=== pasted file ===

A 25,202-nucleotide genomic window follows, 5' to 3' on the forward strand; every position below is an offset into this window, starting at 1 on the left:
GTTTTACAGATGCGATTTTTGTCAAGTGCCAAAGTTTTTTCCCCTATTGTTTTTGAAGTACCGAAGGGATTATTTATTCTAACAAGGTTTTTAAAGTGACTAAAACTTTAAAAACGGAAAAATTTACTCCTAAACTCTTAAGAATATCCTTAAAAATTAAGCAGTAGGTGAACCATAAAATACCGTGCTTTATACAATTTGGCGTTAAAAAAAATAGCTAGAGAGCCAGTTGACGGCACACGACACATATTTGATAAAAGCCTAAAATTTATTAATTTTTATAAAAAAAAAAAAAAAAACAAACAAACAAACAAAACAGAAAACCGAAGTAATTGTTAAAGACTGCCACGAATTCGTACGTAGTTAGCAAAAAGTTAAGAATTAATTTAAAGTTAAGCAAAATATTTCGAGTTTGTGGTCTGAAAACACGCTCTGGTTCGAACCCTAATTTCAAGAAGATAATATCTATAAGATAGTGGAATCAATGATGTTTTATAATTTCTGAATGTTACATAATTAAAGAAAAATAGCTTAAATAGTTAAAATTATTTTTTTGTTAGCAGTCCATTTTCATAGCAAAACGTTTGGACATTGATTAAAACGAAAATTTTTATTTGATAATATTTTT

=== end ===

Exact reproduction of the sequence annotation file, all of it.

A 25,202-nucleotide genomic window follows, 5' to 3' on the forward strand; every position below is an offset into this window, starting at 1 on the left:
GTTTTACAGATGCGATTTTTGTCAAGTGCCAAAGTTTTTTCCCCTATTGTTTTTGAAGTACCGAAGGGATTATTTATTCTAACAAGGTTTTTAAAGTGACTAAAACTTTAAAAACGGAAAAATTTACTCCTAAACTCTTAAGAATATCCTTAAAAATTAAGCAGTAGGTGAACCATAAAATACCGTGCTTTATACAATTTGGCGTTAAAAAAAATAGCTAGAGAGCCAGTTGACGGCACACGACACATATTTGATAAAAGCCTAAAATTTATTAATTTTTATAAAAAAAAAAAAAAAAACAAACAAACAAACAAAACAGAAAACCGAAGTAATTGTTAAAGACTGCCACGAATTCGTACGTAGTTAGCAAAAAGTTAAGAATTAATTTAAAGTTAAGCAAAATATTTCGAGTTTGTGGTCTGAAAACACGCTCTGGTTCGAACCCTAATTTCAAGAAGATAATATCTATAAGATAGTGGAATCAATGATGTTTTATAATTTCTGAATGTTACATAATTAAAGAAAAATAGCTTAAATAGTTAAAATTATTTTTTTGTTAGCAGTCCATTTTCATAGCAAAACGTTTGGACATTGATTAAAACGAAAATTTTTATTTGATAATATTTTT